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  1. After Mumbai’s Rhythm House, The Loot plans to shut shop soon

After Mumbai’s Rhythm House, The Loot plans to shut shop soon

The Loot was incorporated in 2003, and the company had taken a loan of Rs 100 crore from 10 banks and NBFCs. The SBI was the main lender

By: | Mumbai | Updated: December 15, 2015 10:46 AM
The Loot was incorporated in 2003, and the company had taken a loan of Rs 100 crore from 10 banks and NBFCs. The SBI was the main lender

The Loot was incorporated in 2003, and the company had taken a loan of Rs 100 crore from 10 banks and NBFCs. The SBI was the main lender

Unable to match the discounts or the convenience offered by e-retailers, smaller brick and mortar stores are left with no choice but to shut down. After Mumbai’s Rhythm House, the multi-brand apparel chain The Loot will also shut shop soon. The Loot (India) was operating 145 outlets in 2010-11 in 82 cities. The company plans to shut all its stores within next 10 days, as the company failed to repay loans to the lenders, a senior company executive told FE.

The Loot was incorporated in 2003, and the company had taken a loan of more than Rs 100 crore from 10 banks and non-banking financial companies (NBFCs). The State Bank of India was the main lender.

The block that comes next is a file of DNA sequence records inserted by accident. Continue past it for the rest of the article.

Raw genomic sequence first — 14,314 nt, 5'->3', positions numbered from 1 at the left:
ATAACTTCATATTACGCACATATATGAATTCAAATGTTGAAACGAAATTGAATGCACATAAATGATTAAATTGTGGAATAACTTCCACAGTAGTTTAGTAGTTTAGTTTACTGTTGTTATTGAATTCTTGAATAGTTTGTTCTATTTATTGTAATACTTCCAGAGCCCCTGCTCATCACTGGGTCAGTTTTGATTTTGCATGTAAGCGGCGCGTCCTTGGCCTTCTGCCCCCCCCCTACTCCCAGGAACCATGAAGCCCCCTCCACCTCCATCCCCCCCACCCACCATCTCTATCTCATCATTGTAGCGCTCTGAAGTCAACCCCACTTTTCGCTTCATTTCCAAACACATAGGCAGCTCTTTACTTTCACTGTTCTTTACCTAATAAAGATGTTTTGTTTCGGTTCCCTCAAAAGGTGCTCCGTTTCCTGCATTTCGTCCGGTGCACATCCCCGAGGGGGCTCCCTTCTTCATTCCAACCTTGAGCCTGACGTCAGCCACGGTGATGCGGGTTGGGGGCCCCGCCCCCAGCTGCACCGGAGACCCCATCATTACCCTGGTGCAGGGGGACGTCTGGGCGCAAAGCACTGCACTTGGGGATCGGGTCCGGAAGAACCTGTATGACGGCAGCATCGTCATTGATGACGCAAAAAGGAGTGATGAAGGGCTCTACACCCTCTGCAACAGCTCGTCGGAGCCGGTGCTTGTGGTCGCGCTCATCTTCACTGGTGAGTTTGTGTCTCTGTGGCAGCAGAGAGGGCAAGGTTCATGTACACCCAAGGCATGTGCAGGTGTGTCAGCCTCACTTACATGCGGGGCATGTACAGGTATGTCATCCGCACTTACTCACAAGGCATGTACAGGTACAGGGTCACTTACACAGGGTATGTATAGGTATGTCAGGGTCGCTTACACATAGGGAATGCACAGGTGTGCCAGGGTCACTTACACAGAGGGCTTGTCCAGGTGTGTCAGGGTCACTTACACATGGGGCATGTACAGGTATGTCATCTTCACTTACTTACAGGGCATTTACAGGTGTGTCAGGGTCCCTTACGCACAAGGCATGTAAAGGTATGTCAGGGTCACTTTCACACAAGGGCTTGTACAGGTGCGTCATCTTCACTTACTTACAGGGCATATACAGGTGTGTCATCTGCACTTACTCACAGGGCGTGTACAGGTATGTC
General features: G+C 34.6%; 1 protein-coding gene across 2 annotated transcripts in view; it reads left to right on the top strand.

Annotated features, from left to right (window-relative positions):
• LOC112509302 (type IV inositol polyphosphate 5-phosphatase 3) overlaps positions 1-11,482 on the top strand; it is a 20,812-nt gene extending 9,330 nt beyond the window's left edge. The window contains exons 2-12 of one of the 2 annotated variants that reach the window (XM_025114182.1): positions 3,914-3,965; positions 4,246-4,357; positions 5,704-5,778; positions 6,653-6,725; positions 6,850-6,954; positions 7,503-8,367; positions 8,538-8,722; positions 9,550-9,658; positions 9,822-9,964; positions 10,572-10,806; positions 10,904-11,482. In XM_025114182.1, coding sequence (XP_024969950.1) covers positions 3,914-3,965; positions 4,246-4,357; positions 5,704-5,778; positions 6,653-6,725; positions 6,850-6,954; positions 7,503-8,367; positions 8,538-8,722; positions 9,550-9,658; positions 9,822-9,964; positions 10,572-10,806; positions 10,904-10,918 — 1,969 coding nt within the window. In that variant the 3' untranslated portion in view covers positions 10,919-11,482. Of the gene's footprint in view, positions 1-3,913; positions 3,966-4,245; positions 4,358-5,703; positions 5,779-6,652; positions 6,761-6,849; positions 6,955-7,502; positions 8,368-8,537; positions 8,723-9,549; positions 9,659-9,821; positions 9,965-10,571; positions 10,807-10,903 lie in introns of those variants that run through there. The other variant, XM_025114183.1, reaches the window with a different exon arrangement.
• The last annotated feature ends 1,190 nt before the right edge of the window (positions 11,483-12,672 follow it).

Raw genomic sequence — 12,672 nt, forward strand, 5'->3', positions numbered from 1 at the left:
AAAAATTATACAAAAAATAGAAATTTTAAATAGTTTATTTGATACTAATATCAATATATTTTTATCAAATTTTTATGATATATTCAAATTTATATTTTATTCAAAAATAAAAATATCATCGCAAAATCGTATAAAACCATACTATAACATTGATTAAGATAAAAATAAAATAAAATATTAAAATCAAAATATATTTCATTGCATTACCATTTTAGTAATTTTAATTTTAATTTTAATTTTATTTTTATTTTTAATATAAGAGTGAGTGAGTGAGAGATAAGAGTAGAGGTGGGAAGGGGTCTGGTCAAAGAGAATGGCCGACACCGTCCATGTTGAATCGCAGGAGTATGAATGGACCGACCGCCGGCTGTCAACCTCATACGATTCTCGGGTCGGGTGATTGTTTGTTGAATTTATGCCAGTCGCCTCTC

State Bank of India had given a loan of about Rs 40 crore to the company. The company has also taken a loan from Sidbi but since the retailer defaulted on payments Sidbi had filed for liquidation and the matter is in court.

Jay Gupta, managing director, The Loot (India), however, claimed that the company has manged to pay most of its lenders in the recent past. He declined to comment further as the matter is still in court.

Most of the Loot outlets have already been closed and the remaining stores will also be shut down soon as the founder is set to quit the business.

According to Registrar of Companies data the company reported a total revenue of Rs 107 crore and a net profit of Rs 3 crore in FY10. Since the company is under liquidation, financials post 2011 are unavailable.

According to a Sidbi official, the loans offered to the company became non-performing-asset (NPA) because of which they have filed for liquidation. He declined to provide details of the exact outstanding amount the retailer has to pay but said that typically Sidbi offers loan to the tune of R3 crore to R5 crore and charges interest of around 15% to 16 %.

The Sidbi official also said that the company is trying for an out of court settlement but as of now nothing has been decided. On acquiring the assets of the retail chain the official said that it won’t be easy as there are other lenders too who are trying to recover the money they had given to the retailer.

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